The Greek Key
Patrick Henry Reardon on Divine Providence & the Macedonian Call
Few lines in the New Testament, I suspect, better anticipated the development of Christian theology than these from the Acts of the Apostles:
According to this text, the passage of Paul and his companions over to Europe came from the active influence of the Holy Spirit. Eventually—and rather soon, in truth—the gospel would also reach Asia and Bithynia, but the Lord of History took special care that it came first to Europe.
It is instructive to reflect that this need not have been the case. We know that Paul had spent two years in Arabia after his conversion (Gal. 1:17). We also know that there were Jews living in Arabia (Acts 2:11). Surely Paul could have planted churches there and composed his epistles in the ancient dialects of that region. We may wonder what shape Christian theology would have assumed if he had done so.
In fact, however, it was the Mediterranean world generally—and the Greek language in particular—that gave defining shape to Christian theology. It is clear that all our canonical Christian literature came from the Mediterranean Basin, including the western edge of the Fertile Crescent.
True, early traditions speak of various apostles going east to spread the Good News, even to India. None of those missions, however, produced the canonical literature in which the gospel was expressed. The theological formulations of the Greek world, rather, became normative in the grammar of Christian thought. When the peoples further to the East received the gospel into their own languages, it was invariably translated from Greek.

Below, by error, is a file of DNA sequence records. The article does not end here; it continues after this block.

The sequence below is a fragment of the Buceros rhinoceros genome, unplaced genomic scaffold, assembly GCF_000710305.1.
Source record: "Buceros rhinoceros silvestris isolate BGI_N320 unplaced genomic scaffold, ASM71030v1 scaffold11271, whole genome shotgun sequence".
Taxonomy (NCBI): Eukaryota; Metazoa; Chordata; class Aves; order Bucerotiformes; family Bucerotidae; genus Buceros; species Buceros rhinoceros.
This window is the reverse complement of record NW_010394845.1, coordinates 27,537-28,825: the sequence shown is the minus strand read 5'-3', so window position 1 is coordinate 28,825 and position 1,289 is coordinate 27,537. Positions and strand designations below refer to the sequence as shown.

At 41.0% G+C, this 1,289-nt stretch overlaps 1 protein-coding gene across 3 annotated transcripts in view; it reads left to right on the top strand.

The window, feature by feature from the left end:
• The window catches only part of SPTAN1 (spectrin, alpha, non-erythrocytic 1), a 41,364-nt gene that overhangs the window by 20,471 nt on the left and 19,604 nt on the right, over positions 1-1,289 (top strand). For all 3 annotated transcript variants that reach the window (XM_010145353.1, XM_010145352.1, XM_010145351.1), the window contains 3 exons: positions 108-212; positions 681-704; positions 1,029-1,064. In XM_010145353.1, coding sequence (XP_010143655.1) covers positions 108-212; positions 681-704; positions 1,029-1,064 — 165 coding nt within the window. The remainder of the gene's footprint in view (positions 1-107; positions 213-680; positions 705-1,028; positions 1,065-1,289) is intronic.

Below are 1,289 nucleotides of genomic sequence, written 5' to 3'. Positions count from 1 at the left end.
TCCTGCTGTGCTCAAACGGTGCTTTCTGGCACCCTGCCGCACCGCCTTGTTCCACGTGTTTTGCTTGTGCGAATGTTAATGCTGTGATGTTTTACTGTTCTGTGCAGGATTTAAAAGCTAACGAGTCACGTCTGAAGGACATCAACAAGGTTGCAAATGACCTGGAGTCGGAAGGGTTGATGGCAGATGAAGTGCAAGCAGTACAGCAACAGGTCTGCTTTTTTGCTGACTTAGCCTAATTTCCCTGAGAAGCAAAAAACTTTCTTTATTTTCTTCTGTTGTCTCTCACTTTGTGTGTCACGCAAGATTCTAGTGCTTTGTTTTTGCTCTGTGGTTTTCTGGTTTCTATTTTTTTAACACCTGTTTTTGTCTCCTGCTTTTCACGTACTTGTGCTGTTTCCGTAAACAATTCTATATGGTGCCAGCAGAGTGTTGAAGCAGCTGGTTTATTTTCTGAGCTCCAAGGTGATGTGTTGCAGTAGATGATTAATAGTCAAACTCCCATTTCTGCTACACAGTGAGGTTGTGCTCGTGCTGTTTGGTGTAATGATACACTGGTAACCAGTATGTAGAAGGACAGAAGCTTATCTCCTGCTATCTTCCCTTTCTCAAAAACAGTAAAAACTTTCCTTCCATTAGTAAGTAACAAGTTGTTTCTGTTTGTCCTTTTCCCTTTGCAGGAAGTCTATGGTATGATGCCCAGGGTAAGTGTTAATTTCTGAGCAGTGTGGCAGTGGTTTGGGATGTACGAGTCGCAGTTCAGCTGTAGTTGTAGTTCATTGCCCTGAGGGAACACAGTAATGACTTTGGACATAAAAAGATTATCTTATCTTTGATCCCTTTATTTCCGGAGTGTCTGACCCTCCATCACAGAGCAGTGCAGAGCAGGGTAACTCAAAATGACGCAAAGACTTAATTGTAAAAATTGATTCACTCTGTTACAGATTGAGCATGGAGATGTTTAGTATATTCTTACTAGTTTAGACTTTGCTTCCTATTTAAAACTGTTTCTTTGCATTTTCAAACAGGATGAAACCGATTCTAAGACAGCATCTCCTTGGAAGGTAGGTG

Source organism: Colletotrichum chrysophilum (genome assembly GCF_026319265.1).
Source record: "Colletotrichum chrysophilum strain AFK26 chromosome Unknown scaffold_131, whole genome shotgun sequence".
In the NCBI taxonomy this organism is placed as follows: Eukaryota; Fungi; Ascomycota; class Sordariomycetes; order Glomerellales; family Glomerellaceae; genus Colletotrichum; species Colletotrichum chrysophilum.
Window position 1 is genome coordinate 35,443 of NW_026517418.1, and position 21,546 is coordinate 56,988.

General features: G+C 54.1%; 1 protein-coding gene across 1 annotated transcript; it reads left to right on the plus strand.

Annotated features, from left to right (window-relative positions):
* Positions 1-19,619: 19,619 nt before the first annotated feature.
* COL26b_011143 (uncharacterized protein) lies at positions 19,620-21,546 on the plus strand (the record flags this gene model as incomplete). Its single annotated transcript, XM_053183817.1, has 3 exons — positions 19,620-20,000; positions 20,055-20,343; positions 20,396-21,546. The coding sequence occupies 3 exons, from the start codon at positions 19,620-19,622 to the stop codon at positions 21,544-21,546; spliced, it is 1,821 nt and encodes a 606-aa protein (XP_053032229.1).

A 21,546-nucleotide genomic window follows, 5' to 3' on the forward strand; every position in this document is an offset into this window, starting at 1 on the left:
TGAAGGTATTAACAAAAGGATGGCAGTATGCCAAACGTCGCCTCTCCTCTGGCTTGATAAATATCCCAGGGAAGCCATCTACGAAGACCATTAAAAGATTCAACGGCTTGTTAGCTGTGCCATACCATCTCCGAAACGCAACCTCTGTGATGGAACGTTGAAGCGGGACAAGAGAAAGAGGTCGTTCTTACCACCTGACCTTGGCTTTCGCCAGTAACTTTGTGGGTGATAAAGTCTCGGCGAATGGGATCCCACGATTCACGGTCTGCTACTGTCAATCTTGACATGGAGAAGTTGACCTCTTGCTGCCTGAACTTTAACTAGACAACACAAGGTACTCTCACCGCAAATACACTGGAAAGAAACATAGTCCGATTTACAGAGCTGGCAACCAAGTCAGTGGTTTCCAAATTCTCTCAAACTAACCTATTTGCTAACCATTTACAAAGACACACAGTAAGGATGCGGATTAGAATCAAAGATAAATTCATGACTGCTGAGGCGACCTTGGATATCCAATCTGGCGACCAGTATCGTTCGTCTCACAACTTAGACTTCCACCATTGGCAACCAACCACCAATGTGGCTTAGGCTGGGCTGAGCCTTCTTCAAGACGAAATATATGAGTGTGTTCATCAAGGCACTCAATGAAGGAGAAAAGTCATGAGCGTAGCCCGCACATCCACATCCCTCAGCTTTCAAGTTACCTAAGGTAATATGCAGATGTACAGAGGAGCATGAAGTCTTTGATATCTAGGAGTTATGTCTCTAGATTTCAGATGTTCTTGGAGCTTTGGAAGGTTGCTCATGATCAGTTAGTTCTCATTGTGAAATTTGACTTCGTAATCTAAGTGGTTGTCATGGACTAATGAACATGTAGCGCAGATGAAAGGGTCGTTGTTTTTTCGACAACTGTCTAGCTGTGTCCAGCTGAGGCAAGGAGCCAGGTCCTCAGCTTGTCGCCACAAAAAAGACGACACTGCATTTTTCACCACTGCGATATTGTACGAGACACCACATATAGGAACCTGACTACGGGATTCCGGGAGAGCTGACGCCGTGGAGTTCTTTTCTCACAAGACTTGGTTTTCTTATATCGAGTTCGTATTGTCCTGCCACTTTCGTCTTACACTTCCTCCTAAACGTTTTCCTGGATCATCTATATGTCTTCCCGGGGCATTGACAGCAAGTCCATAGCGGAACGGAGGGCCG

This historical fact can hardly be denied, but quite a few have decried it. Harnack, for instance, called it the “hellenization of the Gospel,” a term by which he meant the Church’s recourse to metaphysical formulations, drawn from Greek philosophy, in order to establish the dogmatic lines of Triadology and Christology. Harnack believed—and was hardly the last to do so—that this process of translation was a distortion of the Good News.
Nonetheless, in the light of that passage from the Acts of the Apostles, quoted above, I believe Harnack’s is a case difficult to make. When Paul took the gospel to Greece, it was at the explicit divine guidance, and we reasonably assume that the Lord knew what he was doing in the matter.
Thus, the gospel was proclaimed largely in Greek, a language endowed with grammatical resources, nuances, subtleties, refinements, qualities of precision, and a remarkable capacity for category and abstraction, which the Church would need, in due course, for the correct expression of dogma and the embarrassment of heresy.
Greek, moreover, was not just for the Greeks. It was already shaped as an international language, assimilating features from many cultures.
If—as Holy Scripture obliges us to believe—divine Providence guides the history of the Church, we should regard this phenomenon as a component of that guidance. It was not a historical accident that “the Gospel is given to us all and for all time in the Greek language. It is in this language that we hear the Gospel in all its entirety and fullness” (Georges Florovsky). The Lord’s selection of Greek to transmit his Word to the world was no more fortuitous than his earlier choice of Hebrew.
Indeed, God’s determination to speak in Greek preceded the gospel itself, because the international quality of that language had already permitted the Old Testament to be studied across the vast expanse from Persia to Italy. Isaiah had already assimilated the tongue of Plato, and suffering Job spoke, even then, in the tones of Sophocles.
When Paul crossed over to Macedonia, the Lord of History already had Nicaea and Chalcedon in mind. •
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